Educational and splendid trip through Scotland and England


Shannon Rapp

Edinburgh Castle, the main attraction in Edinburgh, Scotland, stands tall over the city as a reminder of the people that protected the city in years past. The infamous castle took shape from an igneous rock that came from a volcano millions of years ago. Its large structure and versatility made it one of the top visits of the tour, and students learned about its history, uses, and how it’s appreciated in modern day. “It [Edinburgh Castle] was cool; the view was especially nice, but I was still a little nervous because it was like the first day there,” NC graduate Carson Braddy said.

Shannon Rapp, Arts & Entertainment Editor

This past summer, 28 Honors students traveled to Scotland and England for the experience of a lifetime from June 6 to June 14.  NC English teacher Renee Brown sponsored the trip and traveled with the group as they found both education and splendor. Students began preparation for the trip starting in 2016 when many Honors students received an invitation to an interest meeting for the trip. The nine-day excursion gave students and chaperones the opportunity to explore two unique cultures and learn more about the world around them.

“I thought the trip went really well. We got to see some things that we had never seen before, so it was not a repeat of a previous trip. I’ve got chill bumps just thinking about it,” Brown said.

To kick off the trip, students traveled to Edinburgh, Scotland where they visited Edinburgh Castle, took a ghost tour, shopped, and ventured around the historic city. Much like the stereotypical idea of Scottish culture, bagpipe players stood upon every street corner, creating an authentic experience for students and chaperones.

“I love Scotland. It never got warm; it was always cool, and you didn’t have to wear a jacket all the time. You just look out over Edinburgh Castle, and it’s just so cool,” Brown said.

After two eventful days in Edinburgh, students moved south into England, where they visited Yorkshire. While in Yorkshire, the group took a tour of the city and the famous York Minster Church, as well as strolled down one of the best preserved medieval streets: The Shambles.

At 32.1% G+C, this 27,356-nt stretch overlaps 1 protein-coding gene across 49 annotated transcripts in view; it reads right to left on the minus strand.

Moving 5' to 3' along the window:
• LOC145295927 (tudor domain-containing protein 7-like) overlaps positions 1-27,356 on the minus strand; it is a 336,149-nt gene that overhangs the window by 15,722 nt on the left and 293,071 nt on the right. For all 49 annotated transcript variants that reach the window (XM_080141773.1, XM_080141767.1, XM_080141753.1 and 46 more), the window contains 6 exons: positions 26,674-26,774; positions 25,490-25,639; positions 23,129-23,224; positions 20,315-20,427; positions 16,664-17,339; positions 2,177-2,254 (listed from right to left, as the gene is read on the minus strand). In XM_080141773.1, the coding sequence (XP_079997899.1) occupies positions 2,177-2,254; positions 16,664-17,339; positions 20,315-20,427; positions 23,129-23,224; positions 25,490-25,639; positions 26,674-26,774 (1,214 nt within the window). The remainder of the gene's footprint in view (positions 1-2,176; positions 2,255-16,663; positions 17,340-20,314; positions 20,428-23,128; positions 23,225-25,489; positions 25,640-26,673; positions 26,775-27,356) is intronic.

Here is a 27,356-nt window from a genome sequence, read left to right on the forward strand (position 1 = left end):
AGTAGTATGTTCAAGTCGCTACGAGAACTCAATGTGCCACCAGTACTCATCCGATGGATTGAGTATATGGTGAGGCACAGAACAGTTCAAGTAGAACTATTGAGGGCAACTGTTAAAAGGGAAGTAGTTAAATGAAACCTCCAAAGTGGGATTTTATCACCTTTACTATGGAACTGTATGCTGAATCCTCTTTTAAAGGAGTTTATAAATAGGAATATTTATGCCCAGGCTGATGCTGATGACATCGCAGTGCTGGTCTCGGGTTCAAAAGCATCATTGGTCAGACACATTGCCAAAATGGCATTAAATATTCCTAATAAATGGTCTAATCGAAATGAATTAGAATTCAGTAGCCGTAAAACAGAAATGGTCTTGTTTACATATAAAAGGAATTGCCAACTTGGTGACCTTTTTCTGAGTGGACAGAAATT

“My favorite place was York. I loved walking around and seeing the town. It was very pretty with walls surrounding the city, making it easy to walk anywhere in the city within twenty minutes. It felt like I was walking through another time with the streets and buildings still looking like they did when they were first made,” NC graduate Carson Braddy said.

Shannon Rapp
As one of the oldest preserved medieval streets in Europe, The Shambles serves as a location of shopping and eating, however in medieval times its use differed greatly. The street held butcher shops, slaughterhouses, and stalls filled with goods for patrons to purchase. A cobbled channel runs straight through the Shambles that waste used to wash down towards Fossgate, another medieval street.

Continuing down further into England, the tour brought students to the Birmingham area. The first half of the day consisted of visiting Warwick Castle where attractions included navigating through a maze, touring the castle’s dungeon, watching a medieval trebuchet in action, and viewing a reenactment of the War of Roses.

Later in the afternoon, students took a tour of Shakespeare’s birth home, followed by a tour of his wife Anne Hathaway’s cottage in Stratford. On the following day, students traveled via charter bus to Oxford, where they took a tour of the city of Oxford, as well as New College.